The dosas are never served alone. They are served along with side dishes like the most common and popular sambhar and coconut chutney. There can be regional variations to these also.
Masala dosa is the most widely consumed form of commercially available dosa in the country. A mixture of shallow cooked potatoes, onions and spices is stuffed into the dosa and it is known as masala dosa. It is served with sambhar and coconut chutney and in some places with couple of more spicy chutneys. In a survey conducted by CNN in 2011 the masala dosa came at 39th position out of 50 most tasty dishes in the world. Another report in 2012 cites it in top ten tasty dishes of the world.
The masala dosa has many variants. One popular one is Mysore masala dosa with coconut and onion chutney spread inside along with potato filling accompanied by a few cashew nuts and other dry fruits. The batter may be of semolina instead of rice and it is known as rava masala dosa. A variety of fillings like different vegetables, noodles, cottage cheese (paneer) can be used as fillings along with potatoes to stuff the masala dosas.
HEALTHY FOOD :
The plain dosa can be consumed as a breakfast food and the masala dosa can be consumed as a lunch or dinner main course. One can have multiple dosas depending on one's appetite. Dosa is carbohydrate rich and also contains proteins. It does not contain any sugar or saturated fat. Due to fermentation process its vitamin B and C contents are also on the higher side. What is taken separately as dal and rice along with a vegetable the dosa combines all the three into a tasty dish.
As stated earlier nearly 1.2 billion dosas are consumed everyday in India. If the average price was taken as Rs 35 per dosa then the combined daily turn over is around Rs 4,200 crore per day. The annual turn over is Rs 15,33,000 crores. The figures are simply mind boggling. However there must be equally also perhaps a couple of million places were dosas must be getting sold ever day. These will range from simple street vendors to Udipi hotels and the top most hotels.
The dosa making enterprises are handsomely contributing to the country's economy and it can rank perhaps as the highest turn over item made by hand and not machines. It is also a very large employment generator.
The need is to give the dosa a makeover and market it as a fast food. In order to make it more economical it is necessary to automatise the process of making dosas. The rate at which dosas can be made should also go up so that productivity is increased and cost can come down.The batter and fillng combinations with various degrees of spice content can enhance the appeal of the dosa to the young crowd. Dosas have to be liberated from the stereo type of udipi settings and in fact there should be dosa parlours with a variety of dosas to choose from. In this manner it will be possible to counter the spread of unhealthy imported fast food joints in the country.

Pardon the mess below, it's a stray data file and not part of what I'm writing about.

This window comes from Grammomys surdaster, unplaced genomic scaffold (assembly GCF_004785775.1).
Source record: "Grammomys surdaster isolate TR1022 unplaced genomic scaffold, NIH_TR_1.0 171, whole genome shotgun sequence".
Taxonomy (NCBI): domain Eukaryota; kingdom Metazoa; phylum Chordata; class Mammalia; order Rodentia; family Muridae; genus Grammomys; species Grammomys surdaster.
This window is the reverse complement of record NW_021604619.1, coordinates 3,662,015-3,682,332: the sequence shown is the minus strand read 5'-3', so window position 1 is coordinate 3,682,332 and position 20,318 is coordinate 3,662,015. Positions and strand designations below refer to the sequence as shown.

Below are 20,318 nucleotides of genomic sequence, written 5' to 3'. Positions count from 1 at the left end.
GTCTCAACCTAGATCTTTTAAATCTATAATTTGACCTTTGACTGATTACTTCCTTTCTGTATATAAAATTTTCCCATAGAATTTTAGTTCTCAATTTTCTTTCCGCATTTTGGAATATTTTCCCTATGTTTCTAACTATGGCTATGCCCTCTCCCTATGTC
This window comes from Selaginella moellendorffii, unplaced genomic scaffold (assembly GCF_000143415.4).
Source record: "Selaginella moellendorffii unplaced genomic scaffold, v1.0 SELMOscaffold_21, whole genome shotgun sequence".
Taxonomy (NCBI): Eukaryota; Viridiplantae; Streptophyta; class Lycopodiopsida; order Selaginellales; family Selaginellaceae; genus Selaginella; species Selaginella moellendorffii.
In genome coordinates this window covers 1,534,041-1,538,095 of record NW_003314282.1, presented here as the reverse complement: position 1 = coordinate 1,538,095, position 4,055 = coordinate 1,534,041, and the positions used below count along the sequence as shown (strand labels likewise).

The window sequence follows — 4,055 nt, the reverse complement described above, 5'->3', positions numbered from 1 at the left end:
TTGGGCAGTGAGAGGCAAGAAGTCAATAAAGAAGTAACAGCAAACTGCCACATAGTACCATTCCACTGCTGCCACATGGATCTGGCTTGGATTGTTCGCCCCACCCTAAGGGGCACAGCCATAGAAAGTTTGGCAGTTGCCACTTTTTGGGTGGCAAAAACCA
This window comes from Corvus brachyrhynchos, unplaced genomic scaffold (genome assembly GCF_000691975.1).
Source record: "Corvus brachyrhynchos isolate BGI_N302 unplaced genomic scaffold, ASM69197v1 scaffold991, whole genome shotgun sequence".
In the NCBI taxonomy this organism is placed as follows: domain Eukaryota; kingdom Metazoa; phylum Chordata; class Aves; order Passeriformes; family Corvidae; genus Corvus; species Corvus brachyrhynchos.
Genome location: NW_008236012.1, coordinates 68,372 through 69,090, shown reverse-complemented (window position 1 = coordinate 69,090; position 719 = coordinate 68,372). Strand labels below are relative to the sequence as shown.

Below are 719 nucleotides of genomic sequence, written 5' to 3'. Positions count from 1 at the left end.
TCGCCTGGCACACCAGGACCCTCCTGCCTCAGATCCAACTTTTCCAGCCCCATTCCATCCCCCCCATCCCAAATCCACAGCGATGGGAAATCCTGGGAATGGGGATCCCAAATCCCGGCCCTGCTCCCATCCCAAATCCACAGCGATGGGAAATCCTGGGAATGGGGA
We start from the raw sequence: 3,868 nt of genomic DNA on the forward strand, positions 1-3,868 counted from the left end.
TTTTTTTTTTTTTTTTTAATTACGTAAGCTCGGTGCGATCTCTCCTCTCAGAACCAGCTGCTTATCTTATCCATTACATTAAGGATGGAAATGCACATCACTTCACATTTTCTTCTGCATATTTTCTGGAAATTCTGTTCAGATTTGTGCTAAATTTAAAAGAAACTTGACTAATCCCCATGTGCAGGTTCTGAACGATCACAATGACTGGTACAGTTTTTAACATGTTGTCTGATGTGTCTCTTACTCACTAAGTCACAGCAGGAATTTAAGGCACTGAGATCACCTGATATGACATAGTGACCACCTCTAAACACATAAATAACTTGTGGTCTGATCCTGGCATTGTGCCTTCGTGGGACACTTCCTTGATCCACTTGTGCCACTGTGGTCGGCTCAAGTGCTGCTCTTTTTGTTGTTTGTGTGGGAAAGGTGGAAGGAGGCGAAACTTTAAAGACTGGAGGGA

Dosa's need an image makeover. They also need to be marketed aggressively and imaginatively to entice the young crowd. The dosa also needs to be priced appropriately. In 1966, I have eaten a sumptuous masala dosa in 30 paise. In 1975 in Chennai I had a wonderful Dosa for 50 paise. Today it costs anywhere from Rs 55 to Rs 90 in my city in normal udipi type joints. The price goes upto Rs 110 - 120 in upper class joints . It can go up to Rs 200- 250 per dosa in five star hotels. On a comparative basis the rise in price of dosa is much higher than other eatables. There is something wrong somewhere in its costing.
The high cost of dosa should not go against it. It is right time for some interested entrepreneur to come forward and bring technology into the making and marketing of dosa. The dosa after all is a multi billion dollar industry in India alone.
It is time the humble dosa was seen with more attention. In the meantime let us enjoy the good old masala dosa! My favourite is Mysore masala!!
(Image from Wikipedia)